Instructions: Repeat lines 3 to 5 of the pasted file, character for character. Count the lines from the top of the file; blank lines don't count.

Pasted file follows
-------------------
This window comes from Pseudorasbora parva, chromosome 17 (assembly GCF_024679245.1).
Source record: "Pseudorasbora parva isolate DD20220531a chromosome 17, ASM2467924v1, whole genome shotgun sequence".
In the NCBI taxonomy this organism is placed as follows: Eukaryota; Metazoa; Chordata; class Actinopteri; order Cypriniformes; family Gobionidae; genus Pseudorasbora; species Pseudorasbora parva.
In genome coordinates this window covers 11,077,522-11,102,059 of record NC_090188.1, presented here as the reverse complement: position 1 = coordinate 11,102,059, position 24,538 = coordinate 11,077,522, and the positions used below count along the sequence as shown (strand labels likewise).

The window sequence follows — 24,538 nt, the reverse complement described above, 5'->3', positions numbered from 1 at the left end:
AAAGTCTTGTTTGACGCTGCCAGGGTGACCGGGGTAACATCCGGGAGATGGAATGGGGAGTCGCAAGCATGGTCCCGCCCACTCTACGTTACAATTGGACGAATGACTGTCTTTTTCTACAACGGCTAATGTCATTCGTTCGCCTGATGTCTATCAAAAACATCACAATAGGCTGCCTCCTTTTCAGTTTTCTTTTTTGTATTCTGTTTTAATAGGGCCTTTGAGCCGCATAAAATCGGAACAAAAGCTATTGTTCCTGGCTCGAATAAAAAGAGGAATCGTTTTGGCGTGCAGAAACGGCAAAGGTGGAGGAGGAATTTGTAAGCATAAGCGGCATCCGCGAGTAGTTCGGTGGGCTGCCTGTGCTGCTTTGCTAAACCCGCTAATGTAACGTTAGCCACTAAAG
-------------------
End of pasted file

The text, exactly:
In the NCBI taxonomy this organism is placed as follows: Eukaryota; Metazoa; Chordata; class Actinopteri; order Cypriniformes; family Gobionidae; genus Pseudorasbora; species Pseudorasbora parva.
In genome coordinates this window covers 11,077,522-11,102,059 of record NC_090188.1, presented here as the reverse complement: position 1 = coordinate 11,102,059, position 24,538 = coordinate 11,077,522, and the positions used below count along the sequence as shown (strand labels likewise).

The window sequence follows — 24,538 nt, the reverse complement described above, 5'->3', positions numbered from 1 at the left end: